For most traders, minute data seems to provide the best balance of granularity, data manageability, and ability to execute trades. As sub mentions, storage size is a challenge with second data (although the US stock minute bundle is 50-60GB not 190GB). And more data can mean slower query speeds or computation speeds.
In addition, QuantRocket’s backtesters pair better with minute data. Zipline is hard-wired for minute data, and Moonshot uses cron for scheduling, which has minute granularity.
Second-level data is also harder to execute on. Many stocks are illiquid at that granularity. And there’s less margin for error when it comes to timely order execution with your broker.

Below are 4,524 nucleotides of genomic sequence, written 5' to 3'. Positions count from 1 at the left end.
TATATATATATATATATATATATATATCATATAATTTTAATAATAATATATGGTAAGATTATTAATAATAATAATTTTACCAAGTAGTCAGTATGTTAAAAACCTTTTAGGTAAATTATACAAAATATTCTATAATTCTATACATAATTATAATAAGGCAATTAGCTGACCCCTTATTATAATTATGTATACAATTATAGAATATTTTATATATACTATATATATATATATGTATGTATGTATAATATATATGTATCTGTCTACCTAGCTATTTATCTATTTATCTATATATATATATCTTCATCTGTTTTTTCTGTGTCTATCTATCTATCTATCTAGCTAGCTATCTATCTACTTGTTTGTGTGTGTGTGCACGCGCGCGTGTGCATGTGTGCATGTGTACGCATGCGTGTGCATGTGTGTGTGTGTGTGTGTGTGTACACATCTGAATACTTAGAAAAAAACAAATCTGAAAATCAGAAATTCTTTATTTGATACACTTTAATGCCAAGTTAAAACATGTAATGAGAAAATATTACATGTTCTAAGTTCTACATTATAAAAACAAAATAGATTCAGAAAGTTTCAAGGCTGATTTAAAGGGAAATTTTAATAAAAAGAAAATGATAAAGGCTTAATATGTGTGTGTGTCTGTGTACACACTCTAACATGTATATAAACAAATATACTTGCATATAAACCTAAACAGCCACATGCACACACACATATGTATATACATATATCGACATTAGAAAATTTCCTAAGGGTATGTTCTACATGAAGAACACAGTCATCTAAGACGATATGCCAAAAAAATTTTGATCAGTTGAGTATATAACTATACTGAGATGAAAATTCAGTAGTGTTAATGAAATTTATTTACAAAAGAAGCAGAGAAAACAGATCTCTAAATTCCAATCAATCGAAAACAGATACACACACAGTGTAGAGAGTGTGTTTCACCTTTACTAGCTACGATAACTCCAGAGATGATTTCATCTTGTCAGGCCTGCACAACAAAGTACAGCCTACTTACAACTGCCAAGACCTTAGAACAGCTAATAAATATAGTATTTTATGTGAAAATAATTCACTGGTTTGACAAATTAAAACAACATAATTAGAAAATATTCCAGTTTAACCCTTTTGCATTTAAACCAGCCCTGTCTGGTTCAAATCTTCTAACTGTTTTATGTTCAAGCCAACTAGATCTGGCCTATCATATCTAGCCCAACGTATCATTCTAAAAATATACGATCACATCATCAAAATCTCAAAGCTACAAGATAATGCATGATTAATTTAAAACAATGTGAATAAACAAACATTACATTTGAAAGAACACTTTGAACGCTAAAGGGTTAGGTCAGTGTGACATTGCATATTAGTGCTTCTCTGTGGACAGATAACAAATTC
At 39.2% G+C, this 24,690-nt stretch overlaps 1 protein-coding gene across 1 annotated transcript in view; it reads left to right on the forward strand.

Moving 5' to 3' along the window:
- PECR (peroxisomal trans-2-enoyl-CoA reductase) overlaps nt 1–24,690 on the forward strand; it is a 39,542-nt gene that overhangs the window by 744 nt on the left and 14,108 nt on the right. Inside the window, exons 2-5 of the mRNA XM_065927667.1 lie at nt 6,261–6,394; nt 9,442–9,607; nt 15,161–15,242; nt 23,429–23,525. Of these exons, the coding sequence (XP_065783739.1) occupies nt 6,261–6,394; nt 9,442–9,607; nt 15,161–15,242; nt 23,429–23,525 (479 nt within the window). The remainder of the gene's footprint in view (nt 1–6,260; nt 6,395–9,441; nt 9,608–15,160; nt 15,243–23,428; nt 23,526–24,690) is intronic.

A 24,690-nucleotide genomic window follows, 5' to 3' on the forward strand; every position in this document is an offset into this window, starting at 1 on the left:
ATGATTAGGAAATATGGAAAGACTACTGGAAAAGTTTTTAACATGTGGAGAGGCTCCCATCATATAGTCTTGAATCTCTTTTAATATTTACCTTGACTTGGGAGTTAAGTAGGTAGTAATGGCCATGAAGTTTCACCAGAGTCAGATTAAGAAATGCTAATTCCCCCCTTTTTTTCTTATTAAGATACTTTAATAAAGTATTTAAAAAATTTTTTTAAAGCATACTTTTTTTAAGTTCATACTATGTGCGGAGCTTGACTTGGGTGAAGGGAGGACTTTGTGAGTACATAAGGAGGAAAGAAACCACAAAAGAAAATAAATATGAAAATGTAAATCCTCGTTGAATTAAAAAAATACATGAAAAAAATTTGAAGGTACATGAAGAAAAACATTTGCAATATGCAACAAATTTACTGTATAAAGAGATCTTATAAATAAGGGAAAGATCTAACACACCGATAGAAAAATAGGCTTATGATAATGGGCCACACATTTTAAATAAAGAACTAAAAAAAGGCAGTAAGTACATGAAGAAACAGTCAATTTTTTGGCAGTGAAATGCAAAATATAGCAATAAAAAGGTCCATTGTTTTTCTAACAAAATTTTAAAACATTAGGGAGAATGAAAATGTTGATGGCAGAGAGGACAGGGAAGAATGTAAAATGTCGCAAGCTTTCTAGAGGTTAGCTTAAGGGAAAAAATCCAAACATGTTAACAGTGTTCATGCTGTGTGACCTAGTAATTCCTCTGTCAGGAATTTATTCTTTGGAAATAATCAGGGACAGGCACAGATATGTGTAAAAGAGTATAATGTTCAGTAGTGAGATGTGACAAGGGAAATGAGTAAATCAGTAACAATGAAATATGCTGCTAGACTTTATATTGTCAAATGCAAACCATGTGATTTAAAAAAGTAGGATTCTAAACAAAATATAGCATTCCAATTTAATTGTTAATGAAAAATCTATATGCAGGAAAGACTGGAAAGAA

A realistic use case for more granular data might be receiving real-time data over a websocket for a small number of symbols in a custom script and sending orders to the blotter. That could be done today. For backtesting, since QuantRocket saves real-time data to a database, you could run the real-time data collection for a few weeks or months and use that for testing and analysis. That won’t give you deep backtesting, but usually, the higher frequency your trading strategy, the less useful backtesting is anyway and the more you have to try it in live execution to see if it works.